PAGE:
China announced on Monday that it would be indefinitely delaying the release of its third-quarter economic data, which was originally scheduled to publish on Tuesday. The economic data would have included third-quarter GDP and other economic monthly indicators, Bloomberg reports. No new release date has been provided at this time.
This move by the National Bureau of Statistics was announced during China's national congress of the Communist party which occurs twice a decade, The New York Times reports. The delay has drawn suspicion that the data may be worse than expected. The Chinese economy has been facing a number of troubles including a property crisis and the impact of the zero-COVID policy, an attempt to eliminate the virus through strict lockdowns, reports the Financial Times.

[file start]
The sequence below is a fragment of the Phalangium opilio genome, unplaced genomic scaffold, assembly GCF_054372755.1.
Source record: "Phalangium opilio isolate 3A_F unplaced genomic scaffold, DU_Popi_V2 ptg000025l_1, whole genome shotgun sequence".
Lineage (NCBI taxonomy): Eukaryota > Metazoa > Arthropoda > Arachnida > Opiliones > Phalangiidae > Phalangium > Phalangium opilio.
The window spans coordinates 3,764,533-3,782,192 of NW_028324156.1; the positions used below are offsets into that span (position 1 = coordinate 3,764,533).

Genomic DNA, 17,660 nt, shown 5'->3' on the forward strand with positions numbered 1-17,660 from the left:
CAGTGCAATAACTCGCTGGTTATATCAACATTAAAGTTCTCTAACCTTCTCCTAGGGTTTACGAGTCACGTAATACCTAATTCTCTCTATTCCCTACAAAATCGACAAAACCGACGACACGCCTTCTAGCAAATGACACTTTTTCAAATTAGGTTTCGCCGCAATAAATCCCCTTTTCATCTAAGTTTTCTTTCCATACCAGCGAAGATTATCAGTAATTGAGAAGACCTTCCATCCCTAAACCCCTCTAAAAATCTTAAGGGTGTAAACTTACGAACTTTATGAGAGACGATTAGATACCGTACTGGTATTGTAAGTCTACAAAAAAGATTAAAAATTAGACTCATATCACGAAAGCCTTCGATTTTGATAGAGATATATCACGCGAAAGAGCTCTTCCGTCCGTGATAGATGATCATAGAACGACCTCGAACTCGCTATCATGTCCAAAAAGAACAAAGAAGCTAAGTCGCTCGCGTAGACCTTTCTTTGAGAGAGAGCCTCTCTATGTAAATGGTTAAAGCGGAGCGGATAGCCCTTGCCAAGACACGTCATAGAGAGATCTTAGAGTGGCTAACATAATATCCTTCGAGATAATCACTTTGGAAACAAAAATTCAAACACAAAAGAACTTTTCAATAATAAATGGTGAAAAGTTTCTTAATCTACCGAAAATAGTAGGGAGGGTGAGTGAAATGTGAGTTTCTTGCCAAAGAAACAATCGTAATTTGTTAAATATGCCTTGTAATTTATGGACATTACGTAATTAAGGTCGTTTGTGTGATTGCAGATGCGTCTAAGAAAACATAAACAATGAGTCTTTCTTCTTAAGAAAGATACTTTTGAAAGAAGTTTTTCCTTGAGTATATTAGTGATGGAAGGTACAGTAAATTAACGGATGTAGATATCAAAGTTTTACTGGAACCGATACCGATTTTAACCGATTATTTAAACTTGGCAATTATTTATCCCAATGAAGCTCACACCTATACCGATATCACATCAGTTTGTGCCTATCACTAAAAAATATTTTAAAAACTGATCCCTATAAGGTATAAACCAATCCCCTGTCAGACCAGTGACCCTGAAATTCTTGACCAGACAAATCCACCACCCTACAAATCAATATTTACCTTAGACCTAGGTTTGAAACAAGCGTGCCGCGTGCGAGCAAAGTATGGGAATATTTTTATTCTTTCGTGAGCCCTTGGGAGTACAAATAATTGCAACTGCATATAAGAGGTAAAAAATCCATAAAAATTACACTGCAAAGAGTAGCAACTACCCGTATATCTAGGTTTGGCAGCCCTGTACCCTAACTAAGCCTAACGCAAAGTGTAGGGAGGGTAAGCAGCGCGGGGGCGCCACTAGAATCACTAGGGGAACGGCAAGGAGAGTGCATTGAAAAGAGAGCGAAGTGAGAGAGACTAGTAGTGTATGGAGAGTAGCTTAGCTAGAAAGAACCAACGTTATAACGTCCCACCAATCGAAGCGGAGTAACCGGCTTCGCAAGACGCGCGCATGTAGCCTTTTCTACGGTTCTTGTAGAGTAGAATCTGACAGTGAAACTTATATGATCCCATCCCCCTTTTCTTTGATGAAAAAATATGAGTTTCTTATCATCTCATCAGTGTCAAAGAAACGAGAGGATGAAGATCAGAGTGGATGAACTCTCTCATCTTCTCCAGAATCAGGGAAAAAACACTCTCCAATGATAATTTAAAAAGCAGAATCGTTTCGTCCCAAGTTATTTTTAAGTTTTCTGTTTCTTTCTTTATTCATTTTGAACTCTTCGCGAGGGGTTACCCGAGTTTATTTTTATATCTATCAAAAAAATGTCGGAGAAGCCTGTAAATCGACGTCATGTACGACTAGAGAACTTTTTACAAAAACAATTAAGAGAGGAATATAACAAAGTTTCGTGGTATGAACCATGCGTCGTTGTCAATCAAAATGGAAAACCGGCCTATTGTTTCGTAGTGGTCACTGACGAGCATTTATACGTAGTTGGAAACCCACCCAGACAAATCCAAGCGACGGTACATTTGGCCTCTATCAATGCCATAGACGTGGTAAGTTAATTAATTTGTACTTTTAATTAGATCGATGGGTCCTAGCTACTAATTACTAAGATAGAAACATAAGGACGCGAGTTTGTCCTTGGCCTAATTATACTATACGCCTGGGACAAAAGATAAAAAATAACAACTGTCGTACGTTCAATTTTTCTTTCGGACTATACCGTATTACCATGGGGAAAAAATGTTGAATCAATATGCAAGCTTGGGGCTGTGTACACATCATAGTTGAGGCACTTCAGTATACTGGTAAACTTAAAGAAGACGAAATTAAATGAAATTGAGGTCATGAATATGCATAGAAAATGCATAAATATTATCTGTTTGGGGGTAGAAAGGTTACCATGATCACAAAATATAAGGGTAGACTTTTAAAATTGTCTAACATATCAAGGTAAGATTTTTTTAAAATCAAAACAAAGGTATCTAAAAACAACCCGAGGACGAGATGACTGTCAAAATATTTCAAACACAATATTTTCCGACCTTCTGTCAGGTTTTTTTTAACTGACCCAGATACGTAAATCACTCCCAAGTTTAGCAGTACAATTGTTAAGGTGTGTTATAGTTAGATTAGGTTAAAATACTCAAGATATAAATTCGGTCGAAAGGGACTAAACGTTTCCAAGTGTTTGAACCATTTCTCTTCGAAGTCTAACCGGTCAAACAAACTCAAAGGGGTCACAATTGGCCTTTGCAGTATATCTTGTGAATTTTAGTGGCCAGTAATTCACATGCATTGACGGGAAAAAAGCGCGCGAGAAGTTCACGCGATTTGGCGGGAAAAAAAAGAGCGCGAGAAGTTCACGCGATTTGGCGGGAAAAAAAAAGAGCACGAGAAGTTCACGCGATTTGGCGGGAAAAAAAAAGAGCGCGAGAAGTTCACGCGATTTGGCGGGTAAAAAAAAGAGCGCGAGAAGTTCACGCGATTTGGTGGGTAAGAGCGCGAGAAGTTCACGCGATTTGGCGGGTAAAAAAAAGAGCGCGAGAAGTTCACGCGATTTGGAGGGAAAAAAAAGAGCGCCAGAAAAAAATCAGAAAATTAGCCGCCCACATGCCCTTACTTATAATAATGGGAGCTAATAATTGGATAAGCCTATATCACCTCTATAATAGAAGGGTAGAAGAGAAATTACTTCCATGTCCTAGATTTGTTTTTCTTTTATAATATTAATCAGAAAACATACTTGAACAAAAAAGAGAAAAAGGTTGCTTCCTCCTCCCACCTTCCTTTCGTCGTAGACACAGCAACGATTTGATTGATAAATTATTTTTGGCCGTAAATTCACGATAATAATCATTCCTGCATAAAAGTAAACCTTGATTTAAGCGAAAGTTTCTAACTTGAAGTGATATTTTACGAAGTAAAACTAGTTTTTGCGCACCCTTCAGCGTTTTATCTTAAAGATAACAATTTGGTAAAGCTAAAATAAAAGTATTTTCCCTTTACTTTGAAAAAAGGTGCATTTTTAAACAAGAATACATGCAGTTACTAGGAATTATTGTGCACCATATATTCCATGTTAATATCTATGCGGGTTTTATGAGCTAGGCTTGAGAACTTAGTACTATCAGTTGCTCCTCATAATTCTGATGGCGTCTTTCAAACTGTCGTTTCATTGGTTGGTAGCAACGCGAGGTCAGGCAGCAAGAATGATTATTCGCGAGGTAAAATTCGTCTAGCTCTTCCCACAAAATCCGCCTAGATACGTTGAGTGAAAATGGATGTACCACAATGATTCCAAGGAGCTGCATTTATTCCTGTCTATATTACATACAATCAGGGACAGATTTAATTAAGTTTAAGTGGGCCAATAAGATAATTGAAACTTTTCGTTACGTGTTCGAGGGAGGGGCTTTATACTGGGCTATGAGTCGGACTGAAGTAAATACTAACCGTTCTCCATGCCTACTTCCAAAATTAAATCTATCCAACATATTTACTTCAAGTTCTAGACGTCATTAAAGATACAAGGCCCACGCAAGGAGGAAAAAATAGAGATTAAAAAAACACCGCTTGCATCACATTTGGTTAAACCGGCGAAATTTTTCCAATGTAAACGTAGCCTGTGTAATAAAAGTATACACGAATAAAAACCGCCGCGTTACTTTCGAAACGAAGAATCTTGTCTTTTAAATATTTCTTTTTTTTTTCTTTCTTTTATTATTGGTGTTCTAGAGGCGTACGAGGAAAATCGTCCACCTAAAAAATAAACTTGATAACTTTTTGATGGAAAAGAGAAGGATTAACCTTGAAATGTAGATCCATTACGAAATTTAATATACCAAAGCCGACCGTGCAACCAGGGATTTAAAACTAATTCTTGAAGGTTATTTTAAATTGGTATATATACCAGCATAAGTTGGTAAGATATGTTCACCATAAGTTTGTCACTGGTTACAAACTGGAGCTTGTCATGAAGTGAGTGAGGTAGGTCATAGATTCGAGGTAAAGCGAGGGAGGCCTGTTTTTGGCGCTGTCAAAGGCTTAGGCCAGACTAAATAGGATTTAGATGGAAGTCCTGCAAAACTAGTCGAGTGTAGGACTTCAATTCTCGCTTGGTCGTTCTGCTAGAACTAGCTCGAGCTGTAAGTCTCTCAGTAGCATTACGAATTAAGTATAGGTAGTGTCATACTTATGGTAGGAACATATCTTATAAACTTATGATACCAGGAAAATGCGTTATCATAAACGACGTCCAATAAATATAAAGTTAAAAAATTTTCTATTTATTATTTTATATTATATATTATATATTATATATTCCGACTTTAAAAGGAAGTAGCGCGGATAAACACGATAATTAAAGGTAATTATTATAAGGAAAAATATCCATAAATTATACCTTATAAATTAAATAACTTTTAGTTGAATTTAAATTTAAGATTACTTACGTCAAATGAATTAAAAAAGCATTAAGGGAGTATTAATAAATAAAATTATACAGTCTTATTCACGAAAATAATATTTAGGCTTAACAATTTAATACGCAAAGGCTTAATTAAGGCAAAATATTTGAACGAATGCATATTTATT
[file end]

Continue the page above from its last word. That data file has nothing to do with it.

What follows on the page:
China is the world's second-largest economy, and the decision to delay statistics is a potentially costly one. Investors all over the world closely watch China's quarterly data, Bloomberg explains. Experts predict that China would have announced growth of a mere 3 percent, which although better than its second-quarter growth of 0.4 percent, is well below its target of 5.5 percent set back in March, the Times continues.
Overall, this is considered an unusual move as countries almost never delay releasing statistics as it could lead to less confidence in their economy. China also delayed the release of the September data for retail sales, industrial production, and fixed asset investment.
The announcement comes as Chinese President Xi Jinping is likely to be granted a third presidential term during this congress.